3 Ways to Get Better Balance

Bad balance can throw you off your game, while good balance can improve your body's performance and fitness levels. Get-Fit Guy has 3 ways to get better balance.

Ben Greenfield
3-minute read
Episode #154

Imagine a runner that you see jogging through the park or on a treadmill at the gym. You notice that their hip collapses to the side each time their foot strikes the ground, or that their foot flips awkwardly outwards each time their leg goes out behind them, or that they land with a forceful, seemingly painful “oomph.”

Or, think about playing your favorite sport – such as golf, tennis, basketball, soccer, gymnastics, or whatever else you love to do. Do you find yourself occasionally wobbly, feeling less-than-stellar balance, or not being able to aim hit, catch, or throw accurately?

All of these described are problems with balance – a notoriously neglected aspect of fitness. So in today’s episode, you’re going to learn 3 keys ways to get better balance so that you look better, perform better, and move more gracefully.


What Is Balance?

You can simply think of balance as your ability to maintain your base of support with minimal postural sway or collapse. In physics, something called a “line of gravity” is used to define balance. Specifically, better balance would involve an increased ability to maintain your line of gravity over your base of support.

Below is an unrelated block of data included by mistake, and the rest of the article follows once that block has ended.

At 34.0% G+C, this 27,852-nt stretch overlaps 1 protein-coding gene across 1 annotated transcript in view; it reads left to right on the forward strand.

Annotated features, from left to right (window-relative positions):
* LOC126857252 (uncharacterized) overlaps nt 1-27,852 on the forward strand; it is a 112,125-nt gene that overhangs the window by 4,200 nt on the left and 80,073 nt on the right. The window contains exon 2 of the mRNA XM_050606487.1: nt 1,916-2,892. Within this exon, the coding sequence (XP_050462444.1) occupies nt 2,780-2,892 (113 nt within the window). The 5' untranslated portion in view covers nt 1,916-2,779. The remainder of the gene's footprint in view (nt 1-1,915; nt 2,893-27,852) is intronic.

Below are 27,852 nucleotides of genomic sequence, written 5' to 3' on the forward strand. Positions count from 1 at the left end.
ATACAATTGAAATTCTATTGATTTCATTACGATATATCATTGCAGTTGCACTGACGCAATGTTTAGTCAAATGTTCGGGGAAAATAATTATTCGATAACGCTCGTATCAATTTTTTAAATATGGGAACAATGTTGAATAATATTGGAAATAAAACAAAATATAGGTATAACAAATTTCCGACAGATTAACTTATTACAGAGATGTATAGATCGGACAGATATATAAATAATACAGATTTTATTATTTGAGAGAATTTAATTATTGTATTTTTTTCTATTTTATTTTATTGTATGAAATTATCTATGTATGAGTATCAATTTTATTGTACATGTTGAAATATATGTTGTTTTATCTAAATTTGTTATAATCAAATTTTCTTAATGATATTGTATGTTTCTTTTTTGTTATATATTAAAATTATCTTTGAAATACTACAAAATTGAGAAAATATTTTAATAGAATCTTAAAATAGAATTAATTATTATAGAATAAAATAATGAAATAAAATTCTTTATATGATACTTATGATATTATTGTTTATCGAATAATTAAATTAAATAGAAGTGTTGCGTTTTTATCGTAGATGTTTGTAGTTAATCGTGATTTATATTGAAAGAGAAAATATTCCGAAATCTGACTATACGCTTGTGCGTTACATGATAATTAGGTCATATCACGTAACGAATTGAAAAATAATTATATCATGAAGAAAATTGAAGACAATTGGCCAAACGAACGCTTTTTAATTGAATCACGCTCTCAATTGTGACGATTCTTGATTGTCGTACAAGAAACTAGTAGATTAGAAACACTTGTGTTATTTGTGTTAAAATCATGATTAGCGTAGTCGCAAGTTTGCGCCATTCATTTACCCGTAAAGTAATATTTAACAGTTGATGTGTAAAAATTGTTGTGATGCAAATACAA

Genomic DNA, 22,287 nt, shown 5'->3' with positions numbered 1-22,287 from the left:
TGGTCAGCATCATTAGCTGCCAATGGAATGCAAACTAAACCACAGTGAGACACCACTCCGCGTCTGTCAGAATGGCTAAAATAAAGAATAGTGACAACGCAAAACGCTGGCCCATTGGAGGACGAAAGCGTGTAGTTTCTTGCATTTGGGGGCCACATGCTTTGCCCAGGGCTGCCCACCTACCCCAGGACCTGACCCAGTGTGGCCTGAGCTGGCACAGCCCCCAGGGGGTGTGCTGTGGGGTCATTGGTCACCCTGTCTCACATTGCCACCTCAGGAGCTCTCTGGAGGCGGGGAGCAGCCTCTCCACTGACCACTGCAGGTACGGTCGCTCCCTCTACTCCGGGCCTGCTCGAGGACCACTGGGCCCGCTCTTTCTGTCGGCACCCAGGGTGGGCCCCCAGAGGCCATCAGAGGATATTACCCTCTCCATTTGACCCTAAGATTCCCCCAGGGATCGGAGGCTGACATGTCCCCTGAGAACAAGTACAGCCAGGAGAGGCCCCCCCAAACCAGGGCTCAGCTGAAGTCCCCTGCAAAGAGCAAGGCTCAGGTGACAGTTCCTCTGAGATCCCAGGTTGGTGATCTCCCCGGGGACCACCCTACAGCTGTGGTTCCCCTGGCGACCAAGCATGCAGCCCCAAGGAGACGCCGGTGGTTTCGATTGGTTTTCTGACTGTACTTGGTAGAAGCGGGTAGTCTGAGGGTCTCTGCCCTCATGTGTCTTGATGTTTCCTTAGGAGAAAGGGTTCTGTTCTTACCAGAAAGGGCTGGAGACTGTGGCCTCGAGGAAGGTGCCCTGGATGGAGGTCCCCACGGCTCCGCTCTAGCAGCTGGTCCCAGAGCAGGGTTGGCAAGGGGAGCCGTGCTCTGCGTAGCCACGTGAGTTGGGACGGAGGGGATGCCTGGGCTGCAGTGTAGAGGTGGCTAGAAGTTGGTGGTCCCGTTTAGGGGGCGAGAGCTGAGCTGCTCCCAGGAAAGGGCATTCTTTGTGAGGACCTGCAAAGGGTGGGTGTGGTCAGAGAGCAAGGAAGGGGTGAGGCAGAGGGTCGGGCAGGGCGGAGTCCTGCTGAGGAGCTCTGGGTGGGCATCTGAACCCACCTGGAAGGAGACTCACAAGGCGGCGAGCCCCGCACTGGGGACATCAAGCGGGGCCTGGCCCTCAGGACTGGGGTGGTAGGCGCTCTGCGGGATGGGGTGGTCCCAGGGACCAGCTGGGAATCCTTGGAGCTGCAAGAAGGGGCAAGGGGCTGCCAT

But in more basic Get-Fit Guy terms, balance is simply the ability to move your body and limbs around efficiently, precisely, and quickly while also being able to change direction without falling down.

Technically, maintaining balance requires coordination of 3 different sensory systems in your body:

  • The vestibular system, which consists of the sense organs in your head (primarily your ears) which regulate your equilibrium and give your brain directional information related to your head position.
  • The somatosensory system, which relies on nerves called “propriocepters” in your joints, along with the pressure and vibration sensors in your skin and your joints.
  • The visual system, which relies on your eyes to figure out where your head and body are in space, and also your location in space relative to other objects.

For you to be properly balanced, each of these components must be optimized. In other words, you need to have good eyes, good ears, and healthy joints. Here's how....


All content here is for informational purposes only. This content does not replace the professional judgment of your own health provider. Please consult a licensed health professional for all individual questions and issues.

About the Author

Ben Greenfield

Ben Greenfield received bachelor’s and master’s degrees from University of Idaho in sports science and exercise physiology; personal training and strength and conditioning certifications from the National Strength and Conditioning Association (NSCA); a sports nutrition certification from the International Society of Sports Nutrition (ISSN), an advanced bicycle fitting certification from Serotta. He has over 11 years’ experience in coaching professional, collegiate, and recreational athletes from all sports, and as helped hundreds of clients achieve weight loss and fitness success.